Narrator: For more information about what works in education, go to Edutopia.org.

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Credits

Video Credits

Produced by

  • Ken Ellis

Editor

  • Karen Sutherland

Camera Crew

  • Amy Erin Borovoy

Support for Edutopia's Schools That Work series is provided, in part, by the Charles Stewart Mott Foundation.


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Comments (11)Sign in or register to postSubscribe to comments via RSS

Susan Trifiletti's picture

The problem with online classes is that the high school student needs to be self-motivated ,disciplined and have great parental support. Too often though the students who attend trouble schools do not have the skills or the support to succeed. As I see it, this will be a tool for those students who live in the "desirable zip codes".

Gail Poulin's picture

Our district is not ready to go with an online program. It is just too new a concept for them and it will be years before it is recognized for its merit. I would like to create one weeks worth of online or flash drive material that students at the kindergarten level could work on during snow days. It is my hope that a demonstration of this online learning would open minds to the possibilities. Does this sound practical? doable? Where do I begin?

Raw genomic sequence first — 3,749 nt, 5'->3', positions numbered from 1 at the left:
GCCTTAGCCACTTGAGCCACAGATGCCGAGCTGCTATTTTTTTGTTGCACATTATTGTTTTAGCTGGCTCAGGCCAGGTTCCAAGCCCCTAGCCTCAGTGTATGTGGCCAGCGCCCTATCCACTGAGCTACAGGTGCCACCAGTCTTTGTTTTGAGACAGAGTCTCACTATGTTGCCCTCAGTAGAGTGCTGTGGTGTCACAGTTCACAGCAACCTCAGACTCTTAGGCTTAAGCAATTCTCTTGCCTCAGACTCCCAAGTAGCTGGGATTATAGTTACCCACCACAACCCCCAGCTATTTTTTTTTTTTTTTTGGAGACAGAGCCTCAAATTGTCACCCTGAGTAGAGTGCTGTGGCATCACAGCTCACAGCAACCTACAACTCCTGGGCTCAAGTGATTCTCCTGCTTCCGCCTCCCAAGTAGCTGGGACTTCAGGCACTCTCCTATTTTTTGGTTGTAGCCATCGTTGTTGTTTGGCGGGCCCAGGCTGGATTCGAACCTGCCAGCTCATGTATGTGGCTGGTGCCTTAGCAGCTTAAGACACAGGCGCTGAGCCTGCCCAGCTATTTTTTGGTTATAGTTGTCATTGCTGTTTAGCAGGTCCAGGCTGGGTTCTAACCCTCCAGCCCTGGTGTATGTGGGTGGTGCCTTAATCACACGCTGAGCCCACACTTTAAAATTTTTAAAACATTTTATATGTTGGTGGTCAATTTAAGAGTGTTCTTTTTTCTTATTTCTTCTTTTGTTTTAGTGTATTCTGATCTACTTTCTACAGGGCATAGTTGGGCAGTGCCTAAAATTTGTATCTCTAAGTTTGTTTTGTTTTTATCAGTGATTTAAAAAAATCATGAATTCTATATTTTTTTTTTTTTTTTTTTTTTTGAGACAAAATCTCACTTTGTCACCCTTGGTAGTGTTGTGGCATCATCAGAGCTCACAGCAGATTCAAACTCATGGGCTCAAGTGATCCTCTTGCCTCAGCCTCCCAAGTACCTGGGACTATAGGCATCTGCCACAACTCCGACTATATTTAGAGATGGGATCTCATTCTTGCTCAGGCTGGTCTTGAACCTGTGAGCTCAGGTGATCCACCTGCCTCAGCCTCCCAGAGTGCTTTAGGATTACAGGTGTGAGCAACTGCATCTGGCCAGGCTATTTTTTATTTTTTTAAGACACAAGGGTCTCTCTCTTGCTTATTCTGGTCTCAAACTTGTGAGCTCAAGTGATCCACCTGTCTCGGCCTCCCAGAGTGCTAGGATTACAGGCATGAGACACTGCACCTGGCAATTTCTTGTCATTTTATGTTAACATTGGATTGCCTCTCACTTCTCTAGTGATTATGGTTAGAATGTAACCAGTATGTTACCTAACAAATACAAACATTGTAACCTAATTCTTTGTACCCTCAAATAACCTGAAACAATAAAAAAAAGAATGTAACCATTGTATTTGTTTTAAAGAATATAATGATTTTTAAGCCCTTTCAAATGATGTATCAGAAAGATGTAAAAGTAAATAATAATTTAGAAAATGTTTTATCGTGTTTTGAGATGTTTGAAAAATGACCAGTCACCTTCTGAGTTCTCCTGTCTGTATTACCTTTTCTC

Amy Erin Borovoy (aka VideoAmy)'s picture
Amy Erin Borovoy (aka VideoAmy)
Senior Manager of Video Programming, Production, & Curation at Edutopia
Staff

[quote]I would like to create one weeks worth of online or flash drive material that students at the kindergarten level could work on during snow days. It is my hope that a demonstration of this online learning would open minds to the possibilities. Does this sound practical? doable? Where do I begin?[/quote]

Hi Gail -

We have a resource page in this package filled with links of where to find online lessons for a traditional classroom, at every level. You may be able to find some short, manageable lessons for kindergartners from there.